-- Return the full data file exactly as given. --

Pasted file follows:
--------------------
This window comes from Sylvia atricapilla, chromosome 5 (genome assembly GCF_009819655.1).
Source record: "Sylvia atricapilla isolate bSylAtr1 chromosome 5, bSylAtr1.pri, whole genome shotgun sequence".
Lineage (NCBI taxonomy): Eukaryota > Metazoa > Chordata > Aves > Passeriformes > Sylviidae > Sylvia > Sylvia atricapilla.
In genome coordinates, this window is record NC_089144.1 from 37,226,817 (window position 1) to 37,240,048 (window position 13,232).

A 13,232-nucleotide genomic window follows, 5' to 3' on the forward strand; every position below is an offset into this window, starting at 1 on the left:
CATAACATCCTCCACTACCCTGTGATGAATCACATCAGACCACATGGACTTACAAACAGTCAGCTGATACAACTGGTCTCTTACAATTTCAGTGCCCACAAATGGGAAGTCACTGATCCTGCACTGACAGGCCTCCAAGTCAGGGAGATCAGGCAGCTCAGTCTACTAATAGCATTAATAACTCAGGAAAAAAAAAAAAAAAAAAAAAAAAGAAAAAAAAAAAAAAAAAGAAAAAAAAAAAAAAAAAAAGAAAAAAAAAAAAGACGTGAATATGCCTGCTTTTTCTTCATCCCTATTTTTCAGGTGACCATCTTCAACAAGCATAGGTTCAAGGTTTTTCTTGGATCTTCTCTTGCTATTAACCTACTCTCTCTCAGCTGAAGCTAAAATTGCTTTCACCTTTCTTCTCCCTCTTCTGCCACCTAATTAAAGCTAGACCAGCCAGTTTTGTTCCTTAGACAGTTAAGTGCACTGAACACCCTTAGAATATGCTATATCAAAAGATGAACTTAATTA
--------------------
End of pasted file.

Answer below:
This window comes from Sylvia atricapilla, chromosome 5 (genome assembly GCF_009819655.1).
Source record: "Sylvia atricapilla isolate bSylAtr1 chromosome 5, bSylAtr1.pri, whole genome shotgun sequence".
Lineage (NCBI taxonomy): Eukaryota > Metazoa > Chordata > Aves > Passeriformes > Sylviidae > Sylvia > Sylvia atricapilla.
In genome coordinates, this window is record NC_089144.1 from 37,226,817 (window position 1) to 37,240,048 (window position 13,232).

A 13,232-nucleotide genomic window follows, 5' to 3' on the forward strand; every position below is an offset into this window, starting at 1 on the left:
CATAACATCCTCCACTACCCTGTGATGAATCACATCAGACCACATGGACTTACAAACAGTCAGCTGATACAACTGGTCTCTTACAATTTCAGTGCCCACAAATGGGAAGTCACTGATCCTGCACTGACAGGCCTCCAAGTCAGGGAGATCAGGCAGCTCAGTCTACTAATAGCATTAATAACTCAGGAAAAAAAAAAAAAAAAAAAAAAAAGAAAAAAAAAAAAAAAAAGAAAAAAAAAAAAAAAAAAAGAAAAAAAAAAAAGACGTGAATATGCCTGCTTTTTCTTCATCCCTATTTTTCAGGTGACCATCTTCAACAAGCATAGGTTCAAGGTTTTTCTTGGATCTTCTCTTGCTATTAACCTACTCTCTCTCAGCTGAAGCTAAAATTGCTTTCACCTTTCTTCTCCCTCTTCTGCCACCTAATTAAAGCTAGACCAGCCAGTTTTGTTCCTTAGACAGTTAAGTGCACTGAACACCCTTAGAATATGCTATATCAAAAGATGAACTTAATTA